The Poverty-Fighting Power of Social Security
Algernon AustinDr. Algernon Austin is a Senior Research Fellow at the Center for Global Policy Solutions. Previously, he directed the Economic Policy Institute’s Program on Race, Ethnicity, and the Economy (PREE). As the first director of PREE, Algernon built the program over six years into a nationally-recognized source for expert reports and policy analyses on the economic condition of America’s people of color.
American society is better off with less poverty and less of the many social problems associated with poverty. Social Security is our strongest poverty-fighting program; therefore our leaders should act to keep the program strong.
Of the programs existing today, none compare to Social Security in its ability to reduce the national poverty rate. The Census Bureau’s Supplemental Poverty Measure (SPM) shows the advantage of this program clearly. Unlike the official poverty rate, the SPM enables one to identify the effects of different programs on poverty. Figure A shows that Social Security reduces the SPM poverty rate by 8.2 percentage points. This reduction is nearly three times the reduction resulting from refundable tax credits like the Earned Income Tax Credit, and more than five times the reduction from the Supplemental Nutrition Assistance Program (SNAP). There is no other program that comes close to Social Security in poverty-reducing power.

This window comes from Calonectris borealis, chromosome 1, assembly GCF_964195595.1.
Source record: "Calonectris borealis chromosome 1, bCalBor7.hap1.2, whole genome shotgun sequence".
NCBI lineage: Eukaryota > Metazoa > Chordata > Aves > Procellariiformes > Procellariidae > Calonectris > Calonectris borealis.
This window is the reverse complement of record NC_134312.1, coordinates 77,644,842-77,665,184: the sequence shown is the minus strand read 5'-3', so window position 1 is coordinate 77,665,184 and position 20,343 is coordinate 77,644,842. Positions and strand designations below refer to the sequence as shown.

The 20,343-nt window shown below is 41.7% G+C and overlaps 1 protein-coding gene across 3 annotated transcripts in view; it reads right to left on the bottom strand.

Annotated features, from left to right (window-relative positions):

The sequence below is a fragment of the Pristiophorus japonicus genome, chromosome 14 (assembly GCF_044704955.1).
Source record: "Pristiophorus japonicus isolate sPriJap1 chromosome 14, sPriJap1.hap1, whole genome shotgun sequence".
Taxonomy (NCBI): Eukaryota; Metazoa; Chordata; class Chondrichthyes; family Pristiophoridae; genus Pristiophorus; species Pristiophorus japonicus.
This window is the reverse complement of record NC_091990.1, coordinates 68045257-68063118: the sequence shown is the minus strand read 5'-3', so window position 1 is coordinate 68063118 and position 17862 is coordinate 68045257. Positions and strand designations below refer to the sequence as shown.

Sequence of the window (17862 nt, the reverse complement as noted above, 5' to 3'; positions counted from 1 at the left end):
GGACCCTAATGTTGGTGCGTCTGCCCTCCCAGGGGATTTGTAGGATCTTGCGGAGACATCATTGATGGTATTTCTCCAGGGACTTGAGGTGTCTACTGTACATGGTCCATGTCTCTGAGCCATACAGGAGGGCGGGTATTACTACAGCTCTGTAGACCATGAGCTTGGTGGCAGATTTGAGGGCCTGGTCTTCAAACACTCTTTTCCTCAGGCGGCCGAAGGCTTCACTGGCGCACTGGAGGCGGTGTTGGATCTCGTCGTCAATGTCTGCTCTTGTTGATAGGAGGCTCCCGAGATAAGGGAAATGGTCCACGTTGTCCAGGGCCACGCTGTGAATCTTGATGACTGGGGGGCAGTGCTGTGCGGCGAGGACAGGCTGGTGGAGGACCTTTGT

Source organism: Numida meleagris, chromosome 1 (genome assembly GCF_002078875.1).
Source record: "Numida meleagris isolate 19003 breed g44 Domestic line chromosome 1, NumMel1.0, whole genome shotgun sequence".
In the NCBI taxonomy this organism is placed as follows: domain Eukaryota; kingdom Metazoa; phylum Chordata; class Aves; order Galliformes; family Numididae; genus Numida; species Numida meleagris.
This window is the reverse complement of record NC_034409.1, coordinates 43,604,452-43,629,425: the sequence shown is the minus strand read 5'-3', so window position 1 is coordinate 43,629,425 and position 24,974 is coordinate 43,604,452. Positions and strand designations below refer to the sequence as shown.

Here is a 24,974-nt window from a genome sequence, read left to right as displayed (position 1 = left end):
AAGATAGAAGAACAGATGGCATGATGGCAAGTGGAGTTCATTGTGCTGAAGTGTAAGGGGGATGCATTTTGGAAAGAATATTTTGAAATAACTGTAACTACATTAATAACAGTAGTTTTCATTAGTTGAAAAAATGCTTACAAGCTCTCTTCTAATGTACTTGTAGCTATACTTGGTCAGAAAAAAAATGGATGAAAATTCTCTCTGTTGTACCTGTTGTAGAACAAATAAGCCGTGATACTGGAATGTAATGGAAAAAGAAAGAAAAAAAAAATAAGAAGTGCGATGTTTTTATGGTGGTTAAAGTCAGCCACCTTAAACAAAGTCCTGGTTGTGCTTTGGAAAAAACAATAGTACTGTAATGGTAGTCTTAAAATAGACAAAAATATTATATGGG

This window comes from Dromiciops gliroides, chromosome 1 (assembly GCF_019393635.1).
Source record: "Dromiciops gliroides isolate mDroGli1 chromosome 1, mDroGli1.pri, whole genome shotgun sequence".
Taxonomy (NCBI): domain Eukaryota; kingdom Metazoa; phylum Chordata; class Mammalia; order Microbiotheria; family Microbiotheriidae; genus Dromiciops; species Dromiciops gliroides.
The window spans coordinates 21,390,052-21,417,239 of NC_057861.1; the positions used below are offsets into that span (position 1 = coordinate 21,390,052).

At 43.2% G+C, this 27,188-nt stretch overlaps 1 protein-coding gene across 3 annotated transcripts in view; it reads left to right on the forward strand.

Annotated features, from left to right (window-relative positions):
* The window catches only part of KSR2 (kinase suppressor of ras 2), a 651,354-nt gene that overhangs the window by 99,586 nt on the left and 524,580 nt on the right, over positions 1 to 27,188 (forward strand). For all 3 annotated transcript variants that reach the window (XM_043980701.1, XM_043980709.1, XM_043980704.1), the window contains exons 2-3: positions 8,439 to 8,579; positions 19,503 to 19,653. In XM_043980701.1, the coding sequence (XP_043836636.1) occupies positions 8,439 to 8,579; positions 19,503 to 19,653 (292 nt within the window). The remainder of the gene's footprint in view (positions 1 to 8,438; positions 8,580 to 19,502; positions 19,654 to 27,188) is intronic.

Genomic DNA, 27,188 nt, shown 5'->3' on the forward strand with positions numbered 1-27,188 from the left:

While Social Security has the largest effect on the elderly, as Figure B illustrates, it reduces poverty for Americans of all ages. Social Security helps all family members when a parent becomes disabled, retires, or dies. Through these family benefits, many individuals under 65 receive assistance. Social Security reduces the poverty rate among adults 18 to 64 years old by 4.1 percentage points and among children under 18 years old by 2.2 percentage points.
These figures demonstrate Social Security’s exceptional effectiveness. But in recent years, Social Security’s cash expenses have exceeded its cash receipts. According to the 2015 Trustees Report, funds in the Social Security system are projected to grow until 2019, and then be drawn down until 2034, when there will be a long-term shortfall. If we do not increase revenue going to the Social Security program, after 2034 Social Security will only be able to pay about 75 percent of benefits. This benefit reduction would undoubtedly increase the rate of poverty in America.
The Plan for a New Future presents various policies to improve Social Security’s finances. One important proposal is to lift the cap on earnings that are subject to payroll taxes. Although the cap is indexed to keep up with gains in average worker earnings, it has not kept up with rapid earnings growth at the top. This simple change, lifting the payroll cap, would strengthen Social Security without placing any burdens on low-income workers, thereby reinforcing its key role as a poverty-fighting program.